The long run back: Overcoming depression

English Gardner
English Gardner in the Women’s 100 Metre opening round during the 2017 USA Track & Field Championships at Hornet Stadium in Sacramento, California. (Photo Andy Lyons/Getty Images)

English Gardner, who won the women's 100 meters in the U.S. Olympic Track and Field Trials in 2013 and 2016, appears to be a confident sprinter with the world at her feet. Her personal best of 10.74 seconds, set in 2016, ranks her in the top ten all-time for the distance. But, just seven months before that, English was battling a terrible enemy: depression.

When her mother, Monica, was pregnant with her, 25 years ago, she told her husband that the baby inside her was going to do something incredible.

"I wasn't sure if she'd be a ballerina or a recording artist or a firefighter, but I knew she was going to touch the world," Monica tells Sports Illustrated.

As pastors, English's parents are people of faith, which they have relied on through trying times. English, too, leaned on Biblical texts as motivation for her own life.

"My parents instilled in me the importance of faith at a young age," she told The Washington Post.

When English started high school in Voorhees, New Jersey, her family received startling news: Monica had stage three breast cancer and was likely to die within months.

The family had known hardship before. They were homeless twice when English was young, but this was different, and English knew it.

As her father continued working to help provide for the family, she stepped up to help raise her two younger siblings as her mother became weak, also helping to care for her mother during her illness.

Incredibly, in 2006, all of Monica's scans came back clean and the doctors deemed her cancer-free.

In fall 2007, English took part in a flag football game to raise money for breast cancer research, which resulted in her tearing her ligaments and the cartilage in her right knee. She missed an entire track season and lost all of her college scholarship offers, except for one, the University of Oregon.

English had doubts about helping revive a sprint program on life support, but when Oregon's assistant coach, Robert Johnson, took a flight to New Jersey to meet her and her family, he proved how serious he was about recruiting her.

"I decided to take a chance," English says.

Together, they turned the Oregon Ducks women's track team into a powerhouse. Anchored by English, who won two 100 meter outdoor titles (2012 and 2013) and one 60-meter indoor title (2012), Oregon took home three consecutive NCAA (National Collegiate Athletic Association) Indoor Championships (2010-12) and finished second at Outdoor four times (2009-12).

Brimming with confidence after her 2012 success, English told her coach she had bigger plans. "I am going to run in the Olympics. We're going to do it this year."

When English took the field at the Ducks' home stadium, she ran with a plan to praise God. "I went in [the Olympic trials] knowing that if there was a great moment to happen ... that I would not waste that moment at all, that I would not be ashamed of giving Him glory, that I would not be ashamed of calling on His Name."

Just a few weeks after winning the NCAA outdoor title, English stood behind the blocks at the 2012 Olympic Trials and felt a wave of exhaustion. Burnt out after running full indoor and outdoor seasons, with her peak times behind her, English finished seventh.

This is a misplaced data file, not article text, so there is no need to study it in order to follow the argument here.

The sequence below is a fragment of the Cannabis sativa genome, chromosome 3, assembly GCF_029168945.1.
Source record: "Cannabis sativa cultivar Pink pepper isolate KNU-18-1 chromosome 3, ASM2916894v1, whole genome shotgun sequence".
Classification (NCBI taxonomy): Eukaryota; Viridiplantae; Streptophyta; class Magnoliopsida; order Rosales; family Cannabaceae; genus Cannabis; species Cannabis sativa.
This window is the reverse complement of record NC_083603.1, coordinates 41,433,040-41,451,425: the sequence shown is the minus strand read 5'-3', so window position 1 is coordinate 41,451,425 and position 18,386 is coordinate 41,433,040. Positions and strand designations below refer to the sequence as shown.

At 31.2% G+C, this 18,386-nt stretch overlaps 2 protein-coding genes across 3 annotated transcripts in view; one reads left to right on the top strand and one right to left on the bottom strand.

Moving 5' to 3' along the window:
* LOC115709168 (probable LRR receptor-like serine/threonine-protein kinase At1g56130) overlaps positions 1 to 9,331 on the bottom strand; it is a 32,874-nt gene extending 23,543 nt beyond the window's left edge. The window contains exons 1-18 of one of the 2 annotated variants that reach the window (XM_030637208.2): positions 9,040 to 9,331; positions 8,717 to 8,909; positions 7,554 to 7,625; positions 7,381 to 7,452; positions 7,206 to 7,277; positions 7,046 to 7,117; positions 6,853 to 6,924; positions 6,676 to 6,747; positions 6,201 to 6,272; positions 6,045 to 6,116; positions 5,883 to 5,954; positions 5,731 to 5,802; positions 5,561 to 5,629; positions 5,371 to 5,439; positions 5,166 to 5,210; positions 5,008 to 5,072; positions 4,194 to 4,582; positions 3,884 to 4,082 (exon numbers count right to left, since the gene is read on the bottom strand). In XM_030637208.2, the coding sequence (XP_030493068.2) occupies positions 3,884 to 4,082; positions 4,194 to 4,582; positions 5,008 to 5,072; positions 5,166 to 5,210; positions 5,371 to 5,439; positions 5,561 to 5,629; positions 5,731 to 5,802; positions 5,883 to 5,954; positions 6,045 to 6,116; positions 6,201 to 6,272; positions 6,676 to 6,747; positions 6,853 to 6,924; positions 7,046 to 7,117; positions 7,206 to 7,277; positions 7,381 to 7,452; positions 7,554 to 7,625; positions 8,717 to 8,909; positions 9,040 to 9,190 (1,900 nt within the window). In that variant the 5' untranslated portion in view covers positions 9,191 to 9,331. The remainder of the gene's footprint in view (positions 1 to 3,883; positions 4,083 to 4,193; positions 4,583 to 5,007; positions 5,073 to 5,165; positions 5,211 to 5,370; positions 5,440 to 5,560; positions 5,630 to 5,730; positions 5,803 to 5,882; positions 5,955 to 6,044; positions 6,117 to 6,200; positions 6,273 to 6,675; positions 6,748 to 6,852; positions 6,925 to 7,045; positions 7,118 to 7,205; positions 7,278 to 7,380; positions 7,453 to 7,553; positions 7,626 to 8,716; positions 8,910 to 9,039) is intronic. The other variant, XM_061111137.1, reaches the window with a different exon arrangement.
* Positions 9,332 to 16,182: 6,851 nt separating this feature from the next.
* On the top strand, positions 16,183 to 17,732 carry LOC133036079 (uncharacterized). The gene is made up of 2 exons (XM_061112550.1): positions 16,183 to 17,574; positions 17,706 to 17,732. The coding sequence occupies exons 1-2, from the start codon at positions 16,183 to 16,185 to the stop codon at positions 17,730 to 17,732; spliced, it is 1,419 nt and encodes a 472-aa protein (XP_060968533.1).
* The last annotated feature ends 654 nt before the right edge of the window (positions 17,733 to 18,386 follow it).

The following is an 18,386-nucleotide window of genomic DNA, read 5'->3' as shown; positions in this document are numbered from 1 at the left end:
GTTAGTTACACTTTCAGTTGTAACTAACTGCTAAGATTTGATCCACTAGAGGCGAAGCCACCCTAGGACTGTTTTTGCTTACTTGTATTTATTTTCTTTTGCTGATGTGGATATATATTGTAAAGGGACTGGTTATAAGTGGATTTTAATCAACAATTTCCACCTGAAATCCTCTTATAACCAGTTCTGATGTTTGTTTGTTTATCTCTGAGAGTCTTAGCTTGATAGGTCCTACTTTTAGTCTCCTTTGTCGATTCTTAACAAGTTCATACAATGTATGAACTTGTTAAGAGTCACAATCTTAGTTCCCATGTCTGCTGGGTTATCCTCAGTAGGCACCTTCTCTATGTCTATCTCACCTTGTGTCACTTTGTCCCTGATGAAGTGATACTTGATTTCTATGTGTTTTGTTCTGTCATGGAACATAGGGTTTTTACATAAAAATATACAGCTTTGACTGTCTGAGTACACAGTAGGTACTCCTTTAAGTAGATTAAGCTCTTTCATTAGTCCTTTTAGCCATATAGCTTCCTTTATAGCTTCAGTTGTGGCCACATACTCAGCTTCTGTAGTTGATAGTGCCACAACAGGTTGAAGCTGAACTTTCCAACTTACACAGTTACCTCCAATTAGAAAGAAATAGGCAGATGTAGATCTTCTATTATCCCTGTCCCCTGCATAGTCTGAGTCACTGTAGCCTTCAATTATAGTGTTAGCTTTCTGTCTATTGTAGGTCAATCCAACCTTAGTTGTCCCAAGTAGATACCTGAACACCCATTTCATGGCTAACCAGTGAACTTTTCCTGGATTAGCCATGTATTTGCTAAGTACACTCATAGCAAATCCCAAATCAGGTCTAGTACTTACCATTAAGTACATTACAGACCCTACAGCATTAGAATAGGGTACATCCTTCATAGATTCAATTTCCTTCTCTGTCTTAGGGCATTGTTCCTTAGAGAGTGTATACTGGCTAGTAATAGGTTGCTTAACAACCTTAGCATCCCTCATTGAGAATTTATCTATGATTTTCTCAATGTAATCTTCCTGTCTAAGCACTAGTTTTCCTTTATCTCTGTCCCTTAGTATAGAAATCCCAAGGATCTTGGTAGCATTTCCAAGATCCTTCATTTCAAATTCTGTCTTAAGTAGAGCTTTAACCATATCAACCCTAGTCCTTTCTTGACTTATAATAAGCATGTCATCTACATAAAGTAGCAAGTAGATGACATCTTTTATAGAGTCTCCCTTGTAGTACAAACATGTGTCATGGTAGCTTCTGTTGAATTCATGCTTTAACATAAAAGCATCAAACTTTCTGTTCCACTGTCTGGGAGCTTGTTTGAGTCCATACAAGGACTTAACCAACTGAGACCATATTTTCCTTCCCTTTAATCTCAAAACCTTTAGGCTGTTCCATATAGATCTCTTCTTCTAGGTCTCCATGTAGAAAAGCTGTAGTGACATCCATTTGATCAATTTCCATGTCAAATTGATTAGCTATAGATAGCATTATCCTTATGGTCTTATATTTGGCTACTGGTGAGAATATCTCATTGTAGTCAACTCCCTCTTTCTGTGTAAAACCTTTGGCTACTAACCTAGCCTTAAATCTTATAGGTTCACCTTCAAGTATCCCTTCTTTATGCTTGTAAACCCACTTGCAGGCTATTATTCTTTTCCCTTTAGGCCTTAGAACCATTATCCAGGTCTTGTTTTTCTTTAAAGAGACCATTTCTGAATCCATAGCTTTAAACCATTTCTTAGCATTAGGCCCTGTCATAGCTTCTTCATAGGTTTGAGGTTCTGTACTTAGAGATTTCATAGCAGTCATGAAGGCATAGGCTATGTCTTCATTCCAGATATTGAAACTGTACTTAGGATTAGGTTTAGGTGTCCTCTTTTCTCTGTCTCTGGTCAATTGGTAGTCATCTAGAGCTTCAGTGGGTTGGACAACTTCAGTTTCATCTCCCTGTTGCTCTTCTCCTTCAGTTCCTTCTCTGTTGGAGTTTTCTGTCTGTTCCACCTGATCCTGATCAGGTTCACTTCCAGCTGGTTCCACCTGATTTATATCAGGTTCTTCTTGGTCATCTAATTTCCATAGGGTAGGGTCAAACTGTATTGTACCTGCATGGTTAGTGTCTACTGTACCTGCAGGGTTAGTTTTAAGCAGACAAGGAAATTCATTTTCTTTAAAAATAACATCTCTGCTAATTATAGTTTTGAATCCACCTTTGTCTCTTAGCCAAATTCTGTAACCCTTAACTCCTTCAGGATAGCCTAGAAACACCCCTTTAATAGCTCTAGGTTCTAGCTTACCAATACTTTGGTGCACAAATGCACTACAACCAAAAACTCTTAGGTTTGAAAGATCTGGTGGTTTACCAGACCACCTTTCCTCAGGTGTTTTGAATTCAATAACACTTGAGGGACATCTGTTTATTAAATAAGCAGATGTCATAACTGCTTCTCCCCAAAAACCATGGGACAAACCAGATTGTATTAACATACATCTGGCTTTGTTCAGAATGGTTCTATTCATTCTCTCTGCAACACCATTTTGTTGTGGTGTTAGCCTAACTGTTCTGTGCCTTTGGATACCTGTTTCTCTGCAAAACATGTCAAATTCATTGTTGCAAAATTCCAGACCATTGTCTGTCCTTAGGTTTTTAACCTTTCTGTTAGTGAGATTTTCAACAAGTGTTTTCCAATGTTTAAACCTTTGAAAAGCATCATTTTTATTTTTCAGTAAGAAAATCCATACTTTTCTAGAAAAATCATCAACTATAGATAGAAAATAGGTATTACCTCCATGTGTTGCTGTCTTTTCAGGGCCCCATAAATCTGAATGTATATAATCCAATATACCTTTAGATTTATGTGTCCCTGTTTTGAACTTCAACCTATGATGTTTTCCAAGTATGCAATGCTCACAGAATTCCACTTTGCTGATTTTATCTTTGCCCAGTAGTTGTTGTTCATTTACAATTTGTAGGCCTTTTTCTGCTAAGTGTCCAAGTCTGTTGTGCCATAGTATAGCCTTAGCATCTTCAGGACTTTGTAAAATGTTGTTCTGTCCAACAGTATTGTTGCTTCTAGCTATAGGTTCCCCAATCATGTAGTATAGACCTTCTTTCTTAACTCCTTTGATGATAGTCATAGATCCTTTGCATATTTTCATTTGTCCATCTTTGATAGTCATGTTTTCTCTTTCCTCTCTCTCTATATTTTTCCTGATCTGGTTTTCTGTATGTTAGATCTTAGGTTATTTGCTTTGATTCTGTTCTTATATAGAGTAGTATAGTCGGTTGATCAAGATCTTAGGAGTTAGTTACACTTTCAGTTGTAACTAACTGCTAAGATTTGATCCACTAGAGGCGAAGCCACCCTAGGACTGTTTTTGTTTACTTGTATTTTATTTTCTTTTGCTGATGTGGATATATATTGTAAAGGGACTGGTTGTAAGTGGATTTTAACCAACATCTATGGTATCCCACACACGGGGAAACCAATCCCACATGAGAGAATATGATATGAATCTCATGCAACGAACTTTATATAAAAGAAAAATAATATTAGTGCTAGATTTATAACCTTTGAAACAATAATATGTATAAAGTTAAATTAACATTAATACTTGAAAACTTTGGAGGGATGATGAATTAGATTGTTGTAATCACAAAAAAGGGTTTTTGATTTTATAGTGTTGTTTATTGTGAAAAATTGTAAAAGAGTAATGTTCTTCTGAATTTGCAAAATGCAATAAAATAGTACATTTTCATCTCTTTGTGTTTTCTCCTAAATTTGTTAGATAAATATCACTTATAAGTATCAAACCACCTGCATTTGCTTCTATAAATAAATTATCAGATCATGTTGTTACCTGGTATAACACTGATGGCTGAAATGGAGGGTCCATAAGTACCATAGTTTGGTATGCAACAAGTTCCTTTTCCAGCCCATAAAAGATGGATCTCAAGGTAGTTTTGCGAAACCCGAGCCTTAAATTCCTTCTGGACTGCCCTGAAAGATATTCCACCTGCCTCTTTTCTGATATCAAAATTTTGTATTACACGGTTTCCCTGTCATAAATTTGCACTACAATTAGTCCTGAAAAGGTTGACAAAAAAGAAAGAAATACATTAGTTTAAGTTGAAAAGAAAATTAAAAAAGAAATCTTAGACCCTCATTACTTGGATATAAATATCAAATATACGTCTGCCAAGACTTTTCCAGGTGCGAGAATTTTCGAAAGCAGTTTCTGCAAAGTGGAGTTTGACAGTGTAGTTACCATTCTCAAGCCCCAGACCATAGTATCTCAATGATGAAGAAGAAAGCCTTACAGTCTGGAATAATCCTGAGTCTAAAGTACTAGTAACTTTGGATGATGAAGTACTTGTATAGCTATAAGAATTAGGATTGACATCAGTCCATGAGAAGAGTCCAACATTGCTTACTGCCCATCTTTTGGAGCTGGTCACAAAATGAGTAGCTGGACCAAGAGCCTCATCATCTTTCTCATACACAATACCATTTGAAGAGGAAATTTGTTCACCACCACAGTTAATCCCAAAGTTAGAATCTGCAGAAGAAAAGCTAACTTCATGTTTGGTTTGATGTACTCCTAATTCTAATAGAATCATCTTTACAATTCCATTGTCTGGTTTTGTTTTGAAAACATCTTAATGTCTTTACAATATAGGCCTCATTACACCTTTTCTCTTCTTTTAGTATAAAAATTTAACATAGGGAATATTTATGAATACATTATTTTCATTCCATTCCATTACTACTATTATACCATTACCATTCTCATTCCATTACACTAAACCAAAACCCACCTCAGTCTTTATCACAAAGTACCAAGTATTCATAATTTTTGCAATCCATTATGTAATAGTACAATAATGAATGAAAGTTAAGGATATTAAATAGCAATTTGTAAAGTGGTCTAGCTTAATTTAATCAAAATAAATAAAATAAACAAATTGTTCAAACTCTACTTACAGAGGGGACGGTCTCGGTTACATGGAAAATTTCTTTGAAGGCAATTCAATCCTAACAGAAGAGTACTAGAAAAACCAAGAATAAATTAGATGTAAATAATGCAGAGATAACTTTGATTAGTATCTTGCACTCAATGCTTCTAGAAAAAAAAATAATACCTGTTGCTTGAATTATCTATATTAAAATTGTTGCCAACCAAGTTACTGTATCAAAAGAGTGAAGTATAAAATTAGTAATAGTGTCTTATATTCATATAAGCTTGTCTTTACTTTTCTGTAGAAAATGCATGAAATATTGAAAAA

She was devastated. Angry at herself for not managing her races correctly, she vowed that it would be different at the next trials in 2016.

A year later, in 2013, English moved to Los Angeles and turned pro, forgoing her final season of collegiate eligibility. She switched coaches and paired up with legendary sprints coach, John Smith.

To English, it sounded and felt right at the time. But then it became anything but right.

"My first year as a pro was awful," she admits.

She felt lonely in L.A. thousands of miles away from family and friends. She lost almost a full second off her 100-meter time, and clashed with Smith, a traditionalist who wasn't concerned about being friends with her.

Finally, English settled. In the spring of 2015, she finished as runner-up at the US Athletics Track Federation outdoor championships, clocking a 10.86 in the 100 meters—her fastest time in two years. Then, in the fall, she sprinted headfirst into a wall of depression.

English says that her spiral began with a failed romantic relationship. Bereft, her mind wandered down dark paths. She sobbed herself to sleep, terrified that turning pro had been the wrong decision. She took sleeping pills, desperately trying to cure her insomnia. She lost her appetite and shed nearly a sixth of her body weight.

"My training was absolute trash," English recalls.

When she returned home for Christmas, she and her mother got down on their knees and prayed daily, as English cried out to God asking "for peace and understanding and to please, please take this fear away".

Gold medalist English Gardner
Gold medalist English Gardner of the United States during the medal ceremony for the Women’s 4 x 100 meter Relay at the 2016 Olympic Games in Rio de Janeiro, Brazil. (Photo Patrick Smith/Getty Images)

Her parents encouraged her by saying that "committing yourself fully and completely to your purpose is a way of honouring God and using your gifts for good."

She reminded herself that for almost a decade, track had been her sanctuary. It could still be that.

After crossing the line first in her 100-meter final at the 2016 July Trials, English got down on her knees, praising Jesus and thanking Him for her victory.

She had recorded one of the fastest times for an American woman ever.

As she remarked in a recent Twitter post: "Lord I know for a fact ... you're not finished with me yet!" and "My God is greater than anything!"

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